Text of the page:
3D model of subsurface unconventional oilfield

3. Make sure there’s testing, testing, testing

“In terms of the AI we’ve developed, the certainty is based on a lot of testing,” Ruths continues. “We did all the math. We did all the modeling. And we got the predictions. Our certainty as the creator of it, is the testing. Even the people that build these machines realize they’re so complicated and sophisticated that you need to test it for all the different inputs.

“Although, we can test fewer inputs because we know that it was designed in a consistent way to meet the constraints of geology, geomechanics and reservoir engineering. Because of that we’re not going to give you things that can’t exist. But you also don’t want to overfit to your data. You don’t want your model to be so tuned to your data that when you show it something new you can’t make a good prediction.”

Screenshot frac hit well summary in the Permian basin, Shmax, offset well sticks

4. Last question, is it reproducible?

Dr. Brendon Hall, VP of Geoscience explains, “This gets back to reproducibility. It would be hard to verify an AI if you can’t reproduce it. Imagine a prediction engine that doesn’t give you consistent results based on those input sets. One of the issues is, to be reproducible you need to assemble all the inputs that go into the configuration.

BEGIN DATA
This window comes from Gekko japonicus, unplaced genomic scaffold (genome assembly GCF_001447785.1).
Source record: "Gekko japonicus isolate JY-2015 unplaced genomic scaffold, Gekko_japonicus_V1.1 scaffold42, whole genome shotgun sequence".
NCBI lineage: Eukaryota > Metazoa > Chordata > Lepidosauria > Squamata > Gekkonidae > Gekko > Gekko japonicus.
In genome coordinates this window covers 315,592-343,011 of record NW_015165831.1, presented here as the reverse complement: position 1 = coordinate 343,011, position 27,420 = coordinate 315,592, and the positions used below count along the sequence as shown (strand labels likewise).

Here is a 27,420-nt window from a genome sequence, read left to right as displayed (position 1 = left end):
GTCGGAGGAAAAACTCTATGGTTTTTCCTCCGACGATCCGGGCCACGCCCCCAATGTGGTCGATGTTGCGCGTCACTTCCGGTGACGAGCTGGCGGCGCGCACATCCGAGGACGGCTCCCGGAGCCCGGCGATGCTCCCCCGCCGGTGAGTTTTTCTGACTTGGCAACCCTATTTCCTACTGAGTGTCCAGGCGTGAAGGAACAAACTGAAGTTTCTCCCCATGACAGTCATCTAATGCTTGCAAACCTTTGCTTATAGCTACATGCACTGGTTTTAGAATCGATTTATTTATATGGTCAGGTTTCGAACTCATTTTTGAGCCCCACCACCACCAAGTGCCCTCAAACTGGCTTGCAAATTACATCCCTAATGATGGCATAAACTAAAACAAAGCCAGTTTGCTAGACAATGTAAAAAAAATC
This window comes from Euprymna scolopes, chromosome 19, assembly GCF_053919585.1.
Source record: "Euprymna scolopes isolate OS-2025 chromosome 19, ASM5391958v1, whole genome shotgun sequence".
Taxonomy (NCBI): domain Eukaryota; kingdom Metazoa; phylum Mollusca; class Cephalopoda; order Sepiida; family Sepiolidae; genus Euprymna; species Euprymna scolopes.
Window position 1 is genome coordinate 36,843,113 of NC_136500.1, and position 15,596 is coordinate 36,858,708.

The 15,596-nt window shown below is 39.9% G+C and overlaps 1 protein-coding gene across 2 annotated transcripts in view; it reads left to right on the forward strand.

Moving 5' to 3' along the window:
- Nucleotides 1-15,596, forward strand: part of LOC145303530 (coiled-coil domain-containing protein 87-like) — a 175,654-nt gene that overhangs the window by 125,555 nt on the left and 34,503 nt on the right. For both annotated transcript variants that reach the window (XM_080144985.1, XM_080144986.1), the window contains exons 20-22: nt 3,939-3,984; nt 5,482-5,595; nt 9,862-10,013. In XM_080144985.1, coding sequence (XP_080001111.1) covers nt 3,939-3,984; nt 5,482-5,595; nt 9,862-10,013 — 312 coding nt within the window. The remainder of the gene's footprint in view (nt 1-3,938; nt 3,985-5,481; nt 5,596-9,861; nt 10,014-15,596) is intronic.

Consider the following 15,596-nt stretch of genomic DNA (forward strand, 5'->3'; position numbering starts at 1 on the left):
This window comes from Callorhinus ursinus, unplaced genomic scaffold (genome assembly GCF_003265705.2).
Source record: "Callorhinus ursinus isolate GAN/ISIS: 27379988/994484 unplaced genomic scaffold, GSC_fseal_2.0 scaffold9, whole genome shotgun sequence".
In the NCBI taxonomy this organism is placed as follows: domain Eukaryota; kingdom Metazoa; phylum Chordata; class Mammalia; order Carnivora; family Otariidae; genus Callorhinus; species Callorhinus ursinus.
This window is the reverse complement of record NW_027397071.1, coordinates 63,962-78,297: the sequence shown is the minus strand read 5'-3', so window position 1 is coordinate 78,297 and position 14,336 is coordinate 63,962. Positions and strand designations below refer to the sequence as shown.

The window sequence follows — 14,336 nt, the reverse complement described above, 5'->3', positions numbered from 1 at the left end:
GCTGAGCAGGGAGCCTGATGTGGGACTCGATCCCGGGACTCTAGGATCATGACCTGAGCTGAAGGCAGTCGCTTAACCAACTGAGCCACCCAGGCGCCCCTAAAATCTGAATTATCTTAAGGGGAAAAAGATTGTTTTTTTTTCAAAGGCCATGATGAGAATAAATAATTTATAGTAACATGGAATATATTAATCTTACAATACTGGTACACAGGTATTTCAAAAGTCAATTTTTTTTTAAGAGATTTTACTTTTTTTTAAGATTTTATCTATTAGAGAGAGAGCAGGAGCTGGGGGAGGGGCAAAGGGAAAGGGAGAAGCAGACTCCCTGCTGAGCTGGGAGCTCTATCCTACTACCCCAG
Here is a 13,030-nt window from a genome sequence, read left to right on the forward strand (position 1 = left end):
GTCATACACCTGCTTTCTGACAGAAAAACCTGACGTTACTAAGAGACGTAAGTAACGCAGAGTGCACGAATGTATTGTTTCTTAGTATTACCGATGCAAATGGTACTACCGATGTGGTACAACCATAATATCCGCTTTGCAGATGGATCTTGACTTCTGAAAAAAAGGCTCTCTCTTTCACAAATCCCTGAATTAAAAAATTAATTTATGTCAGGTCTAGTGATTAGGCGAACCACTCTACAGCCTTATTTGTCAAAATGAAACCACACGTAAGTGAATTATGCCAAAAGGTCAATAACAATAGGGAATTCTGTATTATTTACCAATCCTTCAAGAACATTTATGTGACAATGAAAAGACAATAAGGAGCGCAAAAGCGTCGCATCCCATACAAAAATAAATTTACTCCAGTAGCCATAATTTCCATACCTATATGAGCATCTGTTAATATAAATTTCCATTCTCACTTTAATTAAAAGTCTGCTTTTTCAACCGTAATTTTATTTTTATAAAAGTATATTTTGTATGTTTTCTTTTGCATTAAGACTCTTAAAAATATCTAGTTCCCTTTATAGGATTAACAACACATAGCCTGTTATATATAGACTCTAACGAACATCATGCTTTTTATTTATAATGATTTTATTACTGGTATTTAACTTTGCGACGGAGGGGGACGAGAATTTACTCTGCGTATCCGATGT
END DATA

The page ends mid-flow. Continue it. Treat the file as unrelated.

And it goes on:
“That’s why the well spacing is so profound. The input set is clean and simple, and you can get reproducible results easily. When people say it’s intuitive or easy to use, that’s another way of saying that you can make the same input set as another person with the same confidence.

“ is doing what I’ve been wanting to do for a long time which is to bring advanced AI to the geoscientists and engineers that are making these decisions. It has been the domain of R&D. It has been the domain of ML data scientists and engineers who know how to code and know how to use GPUs and launch all these things. But it hasn’t been practical to use to make business decisions. And now we’ve connected geology to economics in this intuitive workflow that they can use to get these answers in a reproducible fashion.”

About the cover image:

Alexander Winton, the early inventor of the horseless carriage, writes in the April 15, 1911 issue of the Saturday Evening Post:

“In spite of my banker’s displeasure, I went ahead with my model and finally had it in such shape that I thought it would run. All I needed to finish the job was a set of tires. I went to the Goodrich Company, in Akron, and told them I wanted something bigger than their biggest bicycle tire, something that would fit the wheels of a horseless carriage.

“That’s a new one on us,” cried a man to whom I had been directed. “A horseless carriage, eh? Hmph! Will it run?”

“You bet it will.”

“Well, I guess we can make them, although we never have.”

“That’s fine.”

The man hesitated, rubbed his chin, and observed: “We will make them, but you will have to pay for the molds.”

“Do what?”

“Yes, sir. There won’t be enough call for tires for horseless carriages, and we can’t afford to pay for the molds. Also, you will have to pay for them in advance — and the tires too. We’ll have them on our hands if you don’t get them.”

I paid… And built the first commercially successful American automobile.”